Biloxi Public Schools Superintendent Dr. Paul A. Tisdale warned staff this afternoon that employee layoffs have gone from being a possibility next school year to a probability.
Tisdale, speaking to a gathering of teachers and administrators in a district-wide meeting in the Biloxi Junior High School auditorium, said that budget shortfalls may eventually lead to unpaid days of leave for administrators, principals, vocational teachers, counselors and teaching assistants. Additionally, teaching vacancies are expected to go unfilled next school year, meaning larger class sizes, saving the district as much as $1.6 million. Reductions also are being considered in technology and textbook purchases, coaching salary supplements and janitorial services.
Tisdale and school administrators are looking to make $3.5 million in budget cuts to offset reductions in state education funding. Already this year, Biloxi has absorbed $1.6 million in funding cuts, with another 12 percent expected to be slashed by the state in the approaching budget, which takes effect July 1.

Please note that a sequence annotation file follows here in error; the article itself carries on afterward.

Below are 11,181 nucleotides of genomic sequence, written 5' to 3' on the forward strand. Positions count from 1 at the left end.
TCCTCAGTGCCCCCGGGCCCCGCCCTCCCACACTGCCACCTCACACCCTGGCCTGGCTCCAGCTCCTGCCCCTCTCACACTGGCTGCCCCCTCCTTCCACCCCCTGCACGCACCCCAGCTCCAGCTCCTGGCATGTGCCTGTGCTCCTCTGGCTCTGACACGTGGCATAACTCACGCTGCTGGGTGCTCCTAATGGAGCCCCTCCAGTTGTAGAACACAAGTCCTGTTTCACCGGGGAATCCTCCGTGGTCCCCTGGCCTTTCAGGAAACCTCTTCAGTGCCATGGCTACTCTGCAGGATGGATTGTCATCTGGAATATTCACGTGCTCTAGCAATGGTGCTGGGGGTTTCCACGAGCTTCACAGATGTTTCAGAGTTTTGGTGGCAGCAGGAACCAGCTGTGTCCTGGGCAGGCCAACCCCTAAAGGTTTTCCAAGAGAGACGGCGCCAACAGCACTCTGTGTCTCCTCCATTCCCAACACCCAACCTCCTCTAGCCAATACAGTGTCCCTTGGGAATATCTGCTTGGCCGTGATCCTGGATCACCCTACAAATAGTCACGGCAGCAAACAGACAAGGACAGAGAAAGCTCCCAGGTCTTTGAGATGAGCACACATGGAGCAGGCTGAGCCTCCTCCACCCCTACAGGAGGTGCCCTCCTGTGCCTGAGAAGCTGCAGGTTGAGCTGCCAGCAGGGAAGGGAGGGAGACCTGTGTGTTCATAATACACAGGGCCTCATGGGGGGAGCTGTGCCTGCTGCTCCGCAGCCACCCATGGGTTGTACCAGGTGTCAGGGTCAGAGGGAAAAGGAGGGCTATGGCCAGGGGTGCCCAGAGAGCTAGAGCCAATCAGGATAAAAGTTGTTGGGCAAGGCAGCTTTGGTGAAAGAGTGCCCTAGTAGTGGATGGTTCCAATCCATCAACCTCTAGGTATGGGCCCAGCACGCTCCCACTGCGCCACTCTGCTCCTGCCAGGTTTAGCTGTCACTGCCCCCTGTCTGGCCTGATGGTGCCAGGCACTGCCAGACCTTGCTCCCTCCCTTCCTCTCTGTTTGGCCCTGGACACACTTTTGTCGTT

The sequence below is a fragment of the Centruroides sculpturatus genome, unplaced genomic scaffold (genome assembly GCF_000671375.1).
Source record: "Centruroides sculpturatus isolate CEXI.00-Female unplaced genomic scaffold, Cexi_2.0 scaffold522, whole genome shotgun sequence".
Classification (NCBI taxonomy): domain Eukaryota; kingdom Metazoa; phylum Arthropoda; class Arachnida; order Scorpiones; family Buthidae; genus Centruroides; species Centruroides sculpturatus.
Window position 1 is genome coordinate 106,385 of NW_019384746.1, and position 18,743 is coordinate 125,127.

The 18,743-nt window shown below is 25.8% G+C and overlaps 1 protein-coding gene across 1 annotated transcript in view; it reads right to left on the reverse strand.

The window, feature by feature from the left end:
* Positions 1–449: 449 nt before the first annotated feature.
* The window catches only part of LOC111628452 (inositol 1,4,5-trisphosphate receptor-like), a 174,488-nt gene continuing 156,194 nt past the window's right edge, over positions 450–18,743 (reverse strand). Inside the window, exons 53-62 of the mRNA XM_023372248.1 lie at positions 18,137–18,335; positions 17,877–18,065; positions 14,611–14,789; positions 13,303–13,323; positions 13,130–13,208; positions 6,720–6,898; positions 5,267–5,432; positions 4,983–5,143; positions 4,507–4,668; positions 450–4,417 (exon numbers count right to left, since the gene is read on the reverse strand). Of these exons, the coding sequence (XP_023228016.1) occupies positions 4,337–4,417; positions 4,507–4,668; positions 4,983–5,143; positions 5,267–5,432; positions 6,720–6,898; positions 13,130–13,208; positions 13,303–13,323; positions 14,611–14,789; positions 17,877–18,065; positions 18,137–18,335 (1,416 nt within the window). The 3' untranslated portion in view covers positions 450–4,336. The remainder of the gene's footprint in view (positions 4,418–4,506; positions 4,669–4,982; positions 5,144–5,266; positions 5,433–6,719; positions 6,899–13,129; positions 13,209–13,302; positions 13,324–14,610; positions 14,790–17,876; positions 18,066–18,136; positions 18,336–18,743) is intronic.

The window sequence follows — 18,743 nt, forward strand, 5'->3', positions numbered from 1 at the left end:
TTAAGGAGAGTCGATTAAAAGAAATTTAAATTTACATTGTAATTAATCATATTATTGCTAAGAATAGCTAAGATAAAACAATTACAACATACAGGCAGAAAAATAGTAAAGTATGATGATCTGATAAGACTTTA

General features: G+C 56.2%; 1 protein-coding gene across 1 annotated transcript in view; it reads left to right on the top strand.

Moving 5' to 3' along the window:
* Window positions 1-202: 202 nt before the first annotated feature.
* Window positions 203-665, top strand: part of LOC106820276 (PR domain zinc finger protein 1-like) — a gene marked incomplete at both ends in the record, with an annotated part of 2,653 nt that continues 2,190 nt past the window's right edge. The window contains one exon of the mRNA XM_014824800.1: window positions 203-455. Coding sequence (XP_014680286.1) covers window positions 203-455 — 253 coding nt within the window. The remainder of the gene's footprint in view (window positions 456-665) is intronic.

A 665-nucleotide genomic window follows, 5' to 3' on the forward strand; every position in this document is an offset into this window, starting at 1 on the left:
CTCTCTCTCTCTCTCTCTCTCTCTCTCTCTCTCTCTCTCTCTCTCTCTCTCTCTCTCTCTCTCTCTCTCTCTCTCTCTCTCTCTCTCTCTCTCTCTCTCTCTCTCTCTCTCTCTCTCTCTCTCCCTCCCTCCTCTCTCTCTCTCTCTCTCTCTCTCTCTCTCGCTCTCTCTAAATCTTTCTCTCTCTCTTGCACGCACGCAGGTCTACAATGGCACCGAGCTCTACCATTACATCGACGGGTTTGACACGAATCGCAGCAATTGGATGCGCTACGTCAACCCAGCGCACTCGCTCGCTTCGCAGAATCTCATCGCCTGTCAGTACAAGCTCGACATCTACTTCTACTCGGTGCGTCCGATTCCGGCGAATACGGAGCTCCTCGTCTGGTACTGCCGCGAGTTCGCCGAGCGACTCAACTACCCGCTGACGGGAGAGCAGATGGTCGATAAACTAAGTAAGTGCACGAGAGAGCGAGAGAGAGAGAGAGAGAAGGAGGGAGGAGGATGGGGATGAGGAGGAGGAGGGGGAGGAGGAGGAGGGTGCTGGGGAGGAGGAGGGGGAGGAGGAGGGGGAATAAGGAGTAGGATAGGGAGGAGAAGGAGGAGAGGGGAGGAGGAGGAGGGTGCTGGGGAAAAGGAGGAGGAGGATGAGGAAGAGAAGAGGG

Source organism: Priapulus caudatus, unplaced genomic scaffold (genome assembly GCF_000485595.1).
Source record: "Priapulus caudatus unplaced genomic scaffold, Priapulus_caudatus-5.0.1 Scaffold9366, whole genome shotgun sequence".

"These budget cuts that you have been hearing about over the past several months are becoming a big part of our reality," Tisdale said.
The school district's fund balance -- "sort of like your savings account," Tisdale said -- has gone from $11 million last year to $5 million this budget year.
"What that means is that to maintain services, we budgeted for a $2 million shortfall in last year's budget and a $4 million shortfall this fiscal year," Tisdale said. "If we have another $4 million deficit, we will have exhausted our savings account."
School leaders hope that Keesler's new military housing units will help boost student enrollment, which increases state and federal funding. District-wide, enrollment remains about 22 percent off its pre-Katrina level of 6,100 students. State funding is tied to student enrollment. In the past, every 250 students has meant about a million dollars in state funding for Biloxi, Tisdale said.
The final word on the budget will not become clearer until June or July, as school board members begin finalizing a new budget, which must be approved by Aug. 15.